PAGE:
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Understanding Risk Related To Outdoor Health

Dr. Robert “Brownie” Schoene, an enormously talented, accomplished, and insightful physician who resides within the bedrock of wilderness medicine, gave a wonderful presentation about the concept of risk at the 2010 annual summer meeting of the Wilderness Medical Society. Risk is inherent in outdoor activities, whether it is part of exploration, adventure, science, or industry. I am going to summarize his approach to the topic, which is among the most important general concepts in the field, and editorialize with some of my thoughts.

When one thinks of risk related to outdoor health, it is about the possibility of suffering harm, damage, or loss. When a person is aware of the possibility of a specific risk, he or she usually weighs the risk against the possible benefits. When you hike on a slippery, snowy trail in early spring, where the trail winds over patches of ice near ledges from which a fall would cause a severe injury, is the experience worth the risk? When you ride a wave on your surfboard when the waves are intimidating and you are outside your comfort zone, is the improvement in performance worth the possibility of a tumble and possible muscle tear or broken bone? Sometimes the answer is easy. When I travel to a third world country, I always run the risk of acquiring infectious diarrhea. The benefits of the mission supersede the discomfort, and I both anticipate the risk and prepare for treatment by carrying oral rehydration supplies and appropriate antibiotics.

I love the quote from Winston Churchill that Dr. Schoene used to illustrate a risk-taker’s approach: Read more »

This post, Understanding Risk Related To Outdoor Health, was originally published on Healthine.com by Paul Auerbach, M.D..

Handling One’s Emotions In A Survival Situation

Perhaps the greatest thrill in attending a summer meeting of the Wilderness Medical Society (WMS) is listening to new, enthusiastic and exciting speakers. They bring new insights and opinions to numerous topics and discussions, which is an essential part of the educational process. This past summer, at the 2010 Annual Meeting of the WMS held in Snowmass, Colorado, Dr. Drew Watters from the Indiana University School of Medicine approached the audience with his observations about neurobiology and survival. It was an innovative approach to a very common topic within wilderness medicine. How does one account for and handle emotions in a time of stress, including the most stressful situation of all—namely, a survival situation? When is it better to think, rather than to react? The objectives of his presentation were to understand to a certain extent survival, the anatomy of thought and perception, the neurobiology of emotions, behavior, emotive and cognitive decisions, and implementation of interventions in situations dominated by emotion.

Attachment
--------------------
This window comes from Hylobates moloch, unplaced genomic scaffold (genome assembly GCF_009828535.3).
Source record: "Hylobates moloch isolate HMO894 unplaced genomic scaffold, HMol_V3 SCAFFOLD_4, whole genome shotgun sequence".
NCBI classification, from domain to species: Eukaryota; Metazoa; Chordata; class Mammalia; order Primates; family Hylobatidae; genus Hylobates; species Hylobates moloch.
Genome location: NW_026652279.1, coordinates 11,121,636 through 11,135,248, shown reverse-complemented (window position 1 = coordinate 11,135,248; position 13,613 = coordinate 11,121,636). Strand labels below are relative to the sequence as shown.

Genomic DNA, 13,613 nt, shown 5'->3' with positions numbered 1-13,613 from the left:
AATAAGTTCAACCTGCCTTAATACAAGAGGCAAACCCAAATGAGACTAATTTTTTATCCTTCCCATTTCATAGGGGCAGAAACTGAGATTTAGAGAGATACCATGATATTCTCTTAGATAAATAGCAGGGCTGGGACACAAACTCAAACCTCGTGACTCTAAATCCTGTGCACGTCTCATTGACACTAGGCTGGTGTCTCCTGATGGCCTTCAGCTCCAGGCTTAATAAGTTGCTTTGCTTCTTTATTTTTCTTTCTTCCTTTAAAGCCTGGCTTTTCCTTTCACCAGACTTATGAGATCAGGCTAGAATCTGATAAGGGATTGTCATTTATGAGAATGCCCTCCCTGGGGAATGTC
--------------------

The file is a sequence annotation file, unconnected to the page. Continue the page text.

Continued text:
Anyone who has practiced wilderness medicine knows that bad things happen, sometimes despite the best preparations and intentions. People make bad decisions that can too often be characterized as dumb. If they follow with more bad decisions, the situation Read more »

This post, Handling One’s Emotions In A Survival Situation, was originally published on Healthine.com by Paul Auerbach, M.D..

Wilderness Medical Society Publishes Prevention And Treatment Tips For Altitude Sickness

Led by Andrew Luks MD and his colleagues, the Wilderness Medical Society has published Consensus Guidelines for the Prevention and Treatment of Acute Altitude Illness (Wild Environ Med 2010:21;146-155). These guidelines are intended to provide clinicians about best evidence-based practices, and were derived from the deliberations of an expert panel, of which I was a member. The disorders considered were acute mountain sickness (AMS), high altitude cerebral edema (HACE), and high altitude pulmonary edema (HAPE). The guidelines present the main prophylactic and therapeutic modalities for each disorder and provide recommendations for their roles in disorder management. The guidelines also provide suggested approaches to prevention and management of each disorder that incorporate the recommendations.

In outline format, here is what can be found in these Guidelines: Read more »

This post, Wilderness Medical Society Publishes Prevention And Treatment Tips For Altitude Sickness, was originally published on Healthine.com by Paul Auerbach, M.D..

What You Need To Know About Snakebites

Eastern coral snake Eastern coral snake, photo courtesy of Norman Benton, CC-BY-SA 3.0

The Wilderness Medical Society held its annual meeting at Snowmass last summer July 23-28, 2010. There were numerous terrific educational sessions. In a series of posts, I am going to highlight some of what we learned from the presenters.

Jonathan Allen gave a presentation on venomous snakebite management. Here are some facts to remember:

Snakebite Statistics

Approximately 15 percent of the 3,000 snake species worldwide are dangerous to humans. There are annually 400,000 to 2,000,000 envenomations from snakebite worldwide, with 20,000 to 100,000 deaths. In the U.S., there is at least one species of venomous snake in every state except Alaska, Maine, and Hawaii. There are approximately 20 venomous species, including pit vipers and coral snakes, and an estimated 6,000 to 7,000 venomous snakebites each year, including six to 10 deaths. Perhaps only 20 percent of bites are reported.

Deaths from snakebites typically Read more »

This post, What You Need To Know About Snakebites, was originally published on Healthine.com by Paul Auerbach, M.D..

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